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To: Multiple recipients of list HUM-MOLGEN <HUM-MOLGEN@NIC.SURFNET.NL>
Subject: ETHI, SPEC: Fraud at NIH/HGP
From: Hans Goerl <GENETHICS@delphi.com>
Date: Wed, 6 Nov 1996 23:36:29 -0500

Surprisingly, only one substantive reply was received on this subject, which
has certainly been the topic of discussion in many labs. What else could Dr.
Collins have done to prevent this embarrassment to NIH and the genetics
community from occurring? What could/should the journals involved have done?
Have any labs or scientists made any changes in their procedures as a result
of this incident? Or... is everybody convinced that it couldn't have
happened to them?

Hans Goerl
ETHI Editor
*****************************************************************************
***

From: Srinivasan Ramachandran <SRAMACHANDRAN@atlas.niaid.nih.gov>

Some of the suggestions mentioned in the earlier
post might be very good as it looks but implementing them in practise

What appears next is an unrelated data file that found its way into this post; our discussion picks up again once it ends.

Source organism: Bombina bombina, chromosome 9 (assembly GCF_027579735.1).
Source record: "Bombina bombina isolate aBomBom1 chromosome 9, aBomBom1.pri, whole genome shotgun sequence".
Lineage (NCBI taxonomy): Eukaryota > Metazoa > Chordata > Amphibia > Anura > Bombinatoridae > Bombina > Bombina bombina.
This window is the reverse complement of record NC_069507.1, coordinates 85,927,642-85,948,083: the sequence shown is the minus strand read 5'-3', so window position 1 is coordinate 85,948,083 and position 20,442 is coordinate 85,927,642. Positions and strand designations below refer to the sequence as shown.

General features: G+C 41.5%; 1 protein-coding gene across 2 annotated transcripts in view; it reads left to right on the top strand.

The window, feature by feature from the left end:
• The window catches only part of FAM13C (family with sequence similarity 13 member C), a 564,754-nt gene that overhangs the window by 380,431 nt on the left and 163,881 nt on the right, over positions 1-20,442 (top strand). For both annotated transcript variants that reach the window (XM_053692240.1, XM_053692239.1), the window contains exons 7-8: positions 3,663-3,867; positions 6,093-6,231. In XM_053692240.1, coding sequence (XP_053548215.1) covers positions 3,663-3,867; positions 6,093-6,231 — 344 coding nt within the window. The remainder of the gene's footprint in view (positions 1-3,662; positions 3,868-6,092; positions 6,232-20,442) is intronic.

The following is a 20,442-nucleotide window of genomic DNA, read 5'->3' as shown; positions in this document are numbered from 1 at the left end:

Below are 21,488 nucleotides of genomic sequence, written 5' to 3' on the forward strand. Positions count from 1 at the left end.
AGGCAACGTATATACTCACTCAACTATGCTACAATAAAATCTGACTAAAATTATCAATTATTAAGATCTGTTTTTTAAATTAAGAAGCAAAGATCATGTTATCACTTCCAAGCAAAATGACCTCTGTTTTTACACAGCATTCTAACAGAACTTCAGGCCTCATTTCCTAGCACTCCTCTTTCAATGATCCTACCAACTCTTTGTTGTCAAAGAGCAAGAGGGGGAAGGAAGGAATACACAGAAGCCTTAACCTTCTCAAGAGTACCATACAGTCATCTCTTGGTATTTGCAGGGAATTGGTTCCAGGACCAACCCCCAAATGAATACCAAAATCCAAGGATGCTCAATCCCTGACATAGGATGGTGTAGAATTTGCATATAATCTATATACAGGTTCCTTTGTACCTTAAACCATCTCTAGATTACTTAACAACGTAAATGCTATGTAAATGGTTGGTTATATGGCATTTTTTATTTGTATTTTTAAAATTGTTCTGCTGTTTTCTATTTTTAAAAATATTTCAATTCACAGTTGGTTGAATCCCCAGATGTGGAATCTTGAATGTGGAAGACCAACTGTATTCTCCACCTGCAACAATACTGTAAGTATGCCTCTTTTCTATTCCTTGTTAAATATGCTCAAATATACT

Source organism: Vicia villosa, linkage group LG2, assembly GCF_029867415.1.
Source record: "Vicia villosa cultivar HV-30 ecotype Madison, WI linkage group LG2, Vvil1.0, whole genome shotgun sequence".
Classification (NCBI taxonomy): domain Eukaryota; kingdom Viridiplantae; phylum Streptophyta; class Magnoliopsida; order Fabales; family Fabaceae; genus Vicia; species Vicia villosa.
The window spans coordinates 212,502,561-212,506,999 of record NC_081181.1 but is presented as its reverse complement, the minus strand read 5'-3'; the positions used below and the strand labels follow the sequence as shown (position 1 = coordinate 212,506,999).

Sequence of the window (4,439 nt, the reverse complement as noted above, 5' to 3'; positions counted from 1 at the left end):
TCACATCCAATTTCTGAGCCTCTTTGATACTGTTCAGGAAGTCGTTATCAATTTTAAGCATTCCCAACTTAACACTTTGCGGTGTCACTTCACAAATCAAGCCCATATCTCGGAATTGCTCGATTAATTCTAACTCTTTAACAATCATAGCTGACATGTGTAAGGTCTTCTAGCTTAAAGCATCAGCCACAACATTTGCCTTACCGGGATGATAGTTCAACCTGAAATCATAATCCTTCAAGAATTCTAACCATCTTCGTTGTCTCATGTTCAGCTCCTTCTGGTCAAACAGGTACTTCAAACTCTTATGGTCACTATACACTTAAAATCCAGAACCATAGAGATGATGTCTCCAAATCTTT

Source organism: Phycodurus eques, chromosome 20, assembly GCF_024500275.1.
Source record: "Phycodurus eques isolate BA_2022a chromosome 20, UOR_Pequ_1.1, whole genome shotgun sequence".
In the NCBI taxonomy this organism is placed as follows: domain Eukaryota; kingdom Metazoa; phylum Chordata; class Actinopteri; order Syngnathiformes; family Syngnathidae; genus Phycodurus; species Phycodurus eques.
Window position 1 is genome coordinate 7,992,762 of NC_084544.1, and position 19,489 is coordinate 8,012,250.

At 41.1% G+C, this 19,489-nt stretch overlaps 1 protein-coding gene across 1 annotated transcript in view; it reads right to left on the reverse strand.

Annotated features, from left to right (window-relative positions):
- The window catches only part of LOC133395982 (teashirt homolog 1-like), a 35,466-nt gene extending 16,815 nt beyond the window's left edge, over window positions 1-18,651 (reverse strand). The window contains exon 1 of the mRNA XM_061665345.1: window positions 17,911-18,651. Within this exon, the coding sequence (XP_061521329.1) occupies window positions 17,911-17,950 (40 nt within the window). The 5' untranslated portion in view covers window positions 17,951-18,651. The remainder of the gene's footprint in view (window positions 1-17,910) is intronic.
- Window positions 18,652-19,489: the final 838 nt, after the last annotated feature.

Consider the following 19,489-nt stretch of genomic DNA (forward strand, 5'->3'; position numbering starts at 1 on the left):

is not an easy task. Authorship is an important issue
but I certainly don't see that it is a problem everyday.

 It is also not clear whether pressures to perform leads inevitably to
fabrication of scientific data. In an era of limited resources and funding
it is not always easy to request someone else to reproduce the expermients
done by other reasearchers.


 I think one good way might be to do internal peer review i.e., check and
critique the lab. results in the lab. meetings.Frequently erroneous
approaches come to light in these meetings. If taken objectively, these
forums provide excellent opportunity to review one's own results and
approaches.

 It is the responsibility of the
investigator to set up such an environment. This involves no additional
burden, no extra time.

 Similarly I don't think reviewers' serving the
journals can be held responsible. The same paper read seriously by three
independent experts most often come to very different points of
criticisms. Some effect of personal view about a subject is inevitable.
The editors generally take careof these points but if a paper comes from
a reputed lab. some bias towards believing the results is unavoidable.

It is that kind of reputation that has been damaged in the case of
Francis Collins. However since he has honestly come forward, I think he
will still be highly regarded despite some setback.



S. Ramachandran


   
 
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